Last week, over a foot of rain has been dumped on parts of central Texas. Austin and many other surrounding counties have been greatly affected by flash flooding. Over 14 inches of rain has been reported, and over 81 flood-related rescues were called in to emergency services. Emergency personnel have rescued over 100 people by means of helicopters and boats. Since Thursday the weather has died down and there was no more heavy rain to be expected. The area that was hit the hardest was a city south of Austin; Onion Creek. Late Thursday afternoon a body was recovered, and officials are still trying to identify this person. Many residents made it out of their homes just in time, and had to take shelter in trees and on rooftops until they could be rescued. At about 10:30 A.M, it was reported that at least 9,800 people were without power in their homes. Over 6,500 of them were in a flood affected zone.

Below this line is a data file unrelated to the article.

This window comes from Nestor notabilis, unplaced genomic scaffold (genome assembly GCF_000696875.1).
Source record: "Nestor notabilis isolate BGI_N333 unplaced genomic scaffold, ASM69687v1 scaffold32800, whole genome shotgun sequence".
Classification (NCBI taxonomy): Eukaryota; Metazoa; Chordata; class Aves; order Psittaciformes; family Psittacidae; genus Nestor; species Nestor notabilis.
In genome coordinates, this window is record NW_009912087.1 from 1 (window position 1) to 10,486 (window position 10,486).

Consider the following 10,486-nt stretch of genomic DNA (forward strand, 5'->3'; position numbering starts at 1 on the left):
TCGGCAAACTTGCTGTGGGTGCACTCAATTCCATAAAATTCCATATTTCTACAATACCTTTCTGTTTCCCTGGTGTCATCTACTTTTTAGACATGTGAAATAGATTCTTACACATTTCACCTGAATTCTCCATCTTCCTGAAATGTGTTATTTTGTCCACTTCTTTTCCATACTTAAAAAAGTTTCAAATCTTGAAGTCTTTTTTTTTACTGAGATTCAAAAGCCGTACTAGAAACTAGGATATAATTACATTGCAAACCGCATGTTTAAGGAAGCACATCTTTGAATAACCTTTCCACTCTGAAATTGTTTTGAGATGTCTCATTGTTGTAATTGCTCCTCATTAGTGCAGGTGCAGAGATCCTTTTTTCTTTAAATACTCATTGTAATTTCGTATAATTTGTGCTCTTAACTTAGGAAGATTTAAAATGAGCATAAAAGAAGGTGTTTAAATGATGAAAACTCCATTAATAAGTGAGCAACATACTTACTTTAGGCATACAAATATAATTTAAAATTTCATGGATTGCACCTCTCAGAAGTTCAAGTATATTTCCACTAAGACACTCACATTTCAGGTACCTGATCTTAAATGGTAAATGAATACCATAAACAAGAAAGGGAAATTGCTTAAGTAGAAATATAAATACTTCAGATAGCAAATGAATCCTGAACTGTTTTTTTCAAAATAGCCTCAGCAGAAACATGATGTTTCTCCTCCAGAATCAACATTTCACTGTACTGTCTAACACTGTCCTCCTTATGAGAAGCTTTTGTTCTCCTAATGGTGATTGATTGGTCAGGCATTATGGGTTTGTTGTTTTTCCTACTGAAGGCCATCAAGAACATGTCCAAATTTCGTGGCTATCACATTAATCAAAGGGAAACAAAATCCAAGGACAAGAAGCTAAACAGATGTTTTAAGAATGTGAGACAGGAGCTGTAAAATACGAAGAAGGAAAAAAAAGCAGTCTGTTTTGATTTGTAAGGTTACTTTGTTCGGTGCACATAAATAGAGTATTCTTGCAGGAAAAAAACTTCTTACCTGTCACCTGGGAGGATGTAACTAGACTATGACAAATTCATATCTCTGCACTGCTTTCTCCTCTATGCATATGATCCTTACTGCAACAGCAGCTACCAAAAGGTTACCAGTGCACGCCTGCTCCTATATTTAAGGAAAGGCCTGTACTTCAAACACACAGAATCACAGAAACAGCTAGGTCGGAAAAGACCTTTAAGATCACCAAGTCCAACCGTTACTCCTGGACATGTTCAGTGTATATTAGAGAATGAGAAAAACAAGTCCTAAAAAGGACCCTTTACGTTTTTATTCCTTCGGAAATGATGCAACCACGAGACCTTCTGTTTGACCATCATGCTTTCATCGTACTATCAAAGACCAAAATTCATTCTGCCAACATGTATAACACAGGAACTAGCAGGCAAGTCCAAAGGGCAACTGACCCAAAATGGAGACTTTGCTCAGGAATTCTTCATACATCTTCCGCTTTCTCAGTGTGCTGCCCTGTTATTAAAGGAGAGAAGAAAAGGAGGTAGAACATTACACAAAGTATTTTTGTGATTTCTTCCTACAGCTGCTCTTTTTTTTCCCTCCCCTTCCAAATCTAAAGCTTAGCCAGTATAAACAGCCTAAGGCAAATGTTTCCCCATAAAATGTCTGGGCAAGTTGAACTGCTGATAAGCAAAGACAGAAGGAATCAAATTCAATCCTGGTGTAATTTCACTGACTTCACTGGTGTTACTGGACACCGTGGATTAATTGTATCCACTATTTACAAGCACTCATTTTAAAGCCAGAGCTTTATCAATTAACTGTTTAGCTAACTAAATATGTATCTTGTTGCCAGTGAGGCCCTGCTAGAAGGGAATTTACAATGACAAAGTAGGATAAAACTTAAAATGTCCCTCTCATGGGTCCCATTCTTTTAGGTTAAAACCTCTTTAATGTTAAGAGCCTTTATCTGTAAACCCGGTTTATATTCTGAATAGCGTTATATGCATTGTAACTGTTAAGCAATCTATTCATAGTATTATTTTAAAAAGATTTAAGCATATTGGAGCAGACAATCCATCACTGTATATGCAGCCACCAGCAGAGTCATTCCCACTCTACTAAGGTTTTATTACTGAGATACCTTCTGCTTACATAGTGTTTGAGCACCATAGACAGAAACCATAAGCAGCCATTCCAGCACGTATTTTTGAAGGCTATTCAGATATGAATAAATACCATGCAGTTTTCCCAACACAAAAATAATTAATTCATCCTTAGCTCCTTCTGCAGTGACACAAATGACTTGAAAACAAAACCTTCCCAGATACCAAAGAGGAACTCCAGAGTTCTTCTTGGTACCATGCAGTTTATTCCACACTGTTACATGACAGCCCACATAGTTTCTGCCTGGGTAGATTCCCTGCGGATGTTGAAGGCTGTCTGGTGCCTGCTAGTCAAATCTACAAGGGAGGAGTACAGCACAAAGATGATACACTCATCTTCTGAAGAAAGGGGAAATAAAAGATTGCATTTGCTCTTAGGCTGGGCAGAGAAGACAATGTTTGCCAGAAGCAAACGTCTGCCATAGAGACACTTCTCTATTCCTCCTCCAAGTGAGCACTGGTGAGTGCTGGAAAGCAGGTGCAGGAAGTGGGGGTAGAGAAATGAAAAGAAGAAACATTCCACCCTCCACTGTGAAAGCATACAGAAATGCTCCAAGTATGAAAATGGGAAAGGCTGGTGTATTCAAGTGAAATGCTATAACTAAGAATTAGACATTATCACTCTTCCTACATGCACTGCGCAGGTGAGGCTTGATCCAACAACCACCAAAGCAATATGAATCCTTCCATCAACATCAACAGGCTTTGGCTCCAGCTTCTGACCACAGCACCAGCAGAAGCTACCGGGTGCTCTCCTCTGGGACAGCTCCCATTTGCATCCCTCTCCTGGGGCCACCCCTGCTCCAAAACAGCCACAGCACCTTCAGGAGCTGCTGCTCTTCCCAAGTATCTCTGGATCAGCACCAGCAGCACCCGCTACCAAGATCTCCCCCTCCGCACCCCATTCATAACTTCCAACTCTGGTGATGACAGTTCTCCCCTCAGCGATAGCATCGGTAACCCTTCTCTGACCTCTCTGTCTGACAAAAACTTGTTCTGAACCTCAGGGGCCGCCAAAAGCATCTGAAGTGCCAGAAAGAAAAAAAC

As well as many road closures due to flooding, floodgate operations even went underway on the Tim Miller Dam due to extreme flood conditions over Lake Austin. Officials have reported that over 600 homes have been affected by the severe flood damage, and that recovery won’t be easy. Many evacuations took place on Wednesday night and Thursday morning, and it was said that downtown Austin received more than 5 inches of rain throughout the peak of the rainfall. To the southeast, Houston motorists were slowed Thursday morning by heavy rain, which caused flooding in some areas. A flash flood warning was issued until midday Thursday for parts of Southeast Texas, including Beaumont. Many of the lakes in the area have undergone significant rises due to the massive amounts of rain as well.
Shelters in Austin have opened their doors to residents that have been relocated for the time being due to evacuations, and also to residents that were rescued from their flooded-out homes. They opened at about 10 A.M Thursday for anybody who needed assistance. It is very important not to try and cross a road that has been taken over by water. If you try to cross, your car may get stranded in the flood waters. It is always a good idea to have an emergency plan and emergency kit ready for when catastrophes strike. Stay tuned to your local weather station for any updates on the system!